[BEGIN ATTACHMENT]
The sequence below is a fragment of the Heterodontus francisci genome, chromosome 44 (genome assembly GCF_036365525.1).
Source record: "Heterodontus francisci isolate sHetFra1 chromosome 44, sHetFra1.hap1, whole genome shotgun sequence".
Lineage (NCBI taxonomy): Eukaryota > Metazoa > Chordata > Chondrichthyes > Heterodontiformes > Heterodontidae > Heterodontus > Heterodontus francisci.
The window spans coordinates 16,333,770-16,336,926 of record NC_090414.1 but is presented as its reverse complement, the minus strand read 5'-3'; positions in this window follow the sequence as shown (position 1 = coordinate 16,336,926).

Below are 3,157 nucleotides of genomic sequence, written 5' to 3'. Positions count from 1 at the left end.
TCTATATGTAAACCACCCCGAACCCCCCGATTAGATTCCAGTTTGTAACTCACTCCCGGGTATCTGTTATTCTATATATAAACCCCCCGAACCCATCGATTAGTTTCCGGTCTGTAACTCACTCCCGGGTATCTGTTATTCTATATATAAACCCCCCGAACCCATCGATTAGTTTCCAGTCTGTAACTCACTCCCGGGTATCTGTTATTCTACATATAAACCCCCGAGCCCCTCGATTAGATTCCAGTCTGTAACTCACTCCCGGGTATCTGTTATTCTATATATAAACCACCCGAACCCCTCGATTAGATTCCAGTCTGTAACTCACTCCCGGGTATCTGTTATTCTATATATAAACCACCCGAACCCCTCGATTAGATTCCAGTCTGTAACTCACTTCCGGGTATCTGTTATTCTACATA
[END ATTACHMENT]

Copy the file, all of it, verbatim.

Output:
The sequence below is a fragment of the Heterodontus francisci genome, chromosome 44 (genome assembly GCF_036365525.1).
Source record: "Heterodontus francisci isolate sHetFra1 chromosome 44, sHetFra1.hap1, whole genome shotgun sequence".
Lineage (NCBI taxonomy): Eukaryota > Metazoa > Chordata > Chondrichthyes > Heterodontiformes > Heterodontidae > Heterodontus > Heterodontus francisci.
The window spans coordinates 16,333,770-16,336,926 of record NC_090414.1 but is presented as its reverse complement, the minus strand read 5'-3'; positions in this window follow the sequence as shown (position 1 = coordinate 16,336,926).

Below are 3,157 nucleotides of genomic sequence, written 5' to 3'. Positions count from 1 at the left end.
TCTATATGTAAACCACCCCGAACCCCCCGATTAGATTCCAGTTTGTAACTCACTCCCGGGTATCTGTTATTCTATATATAAACCCCCCGAACCCATCGATTAGTTTCCGGTCTGTAACTCACTCCCGGGTATCTGTTATTCTATATATAAACCCCCCGAACCCATCGATTAGTTTCCAGTCTGTAACTCACTCCCGGGTATCTGTTATTCTACATATAAACCCCCGAGCCCCTCGATTAGATTCCAGTCTGTAACTCACTCCCGGGTATCTGTTATTCTATATATAAACCACCCGAACCCCTCGATTAGATTCCAGTCTGTAACTCACTCCCGGGTATCTGTTATTCTATATATAAACCACCCGAACCCCTCGATTAGATTCCAGTCTGTAACTCACTTCCGGGTATCTGTTATTCTACATA